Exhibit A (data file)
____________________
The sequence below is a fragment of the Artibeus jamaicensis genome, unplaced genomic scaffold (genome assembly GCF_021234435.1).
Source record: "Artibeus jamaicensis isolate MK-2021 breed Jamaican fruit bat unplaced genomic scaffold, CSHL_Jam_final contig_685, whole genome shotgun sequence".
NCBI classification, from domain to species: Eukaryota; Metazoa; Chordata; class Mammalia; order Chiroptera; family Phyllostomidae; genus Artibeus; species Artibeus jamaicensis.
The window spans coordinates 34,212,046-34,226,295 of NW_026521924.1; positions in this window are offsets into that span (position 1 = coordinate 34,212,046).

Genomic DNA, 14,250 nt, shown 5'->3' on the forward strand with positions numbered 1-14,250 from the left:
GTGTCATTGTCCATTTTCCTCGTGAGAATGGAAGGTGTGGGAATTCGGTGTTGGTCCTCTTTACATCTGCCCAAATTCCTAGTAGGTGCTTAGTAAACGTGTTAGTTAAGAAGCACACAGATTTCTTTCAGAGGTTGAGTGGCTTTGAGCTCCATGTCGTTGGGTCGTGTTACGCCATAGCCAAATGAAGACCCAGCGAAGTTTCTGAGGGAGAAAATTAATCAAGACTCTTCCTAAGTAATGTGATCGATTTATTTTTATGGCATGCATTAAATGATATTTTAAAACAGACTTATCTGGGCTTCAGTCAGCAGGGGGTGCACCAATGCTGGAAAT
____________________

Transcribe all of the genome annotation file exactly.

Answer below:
The sequence below is a fragment of the Artibeus jamaicensis genome, unplaced genomic scaffold (genome assembly GCF_021234435.1).
Source record: "Artibeus jamaicensis isolate MK-2021 breed Jamaican fruit bat unplaced genomic scaffold, CSHL_Jam_final contig_685, whole genome shotgun sequence".
NCBI classification, from domain to species: Eukaryota; Metazoa; Chordata; class Mammalia; order Chiroptera; family Phyllostomidae; genus Artibeus; species Artibeus jamaicensis.
The window spans coordinates 34,212,046-34,226,295 of NW_026521924.1; positions in this window are offsets into that span (position 1 = coordinate 34,212,046).

Genomic DNA, 14,250 nt, shown 5'->3' on the forward strand with positions numbered 1-14,250 from the left:
GTGTCATTGTCCATTTTCCTCGTGAGAATGGAAGGTGTGGGAATTCGGTGTTGGTCCTCTTTACATCTGCCCAAATTCCTAGTAGGTGCTTAGTAAACGTGTTAGTTAAGAAGCACACAGATTTCTTTCAGAGGTTGAGTGGCTTTGAGCTCCATGTCGTTGGGTCGTGTTACGCCATAGCCAAATGAAGACCCAGCGAAGTTTCTGAGGGAGAAAATTAATCAAGACTCTTCCTAAGTAATGTGATCGATTTATTTTTATGGCATGCATTAAATGATATTTTAAAACAGACTTATCTGGGCTTCAGTCAGCAGGGGGTGCACCAATGCTGGAAAT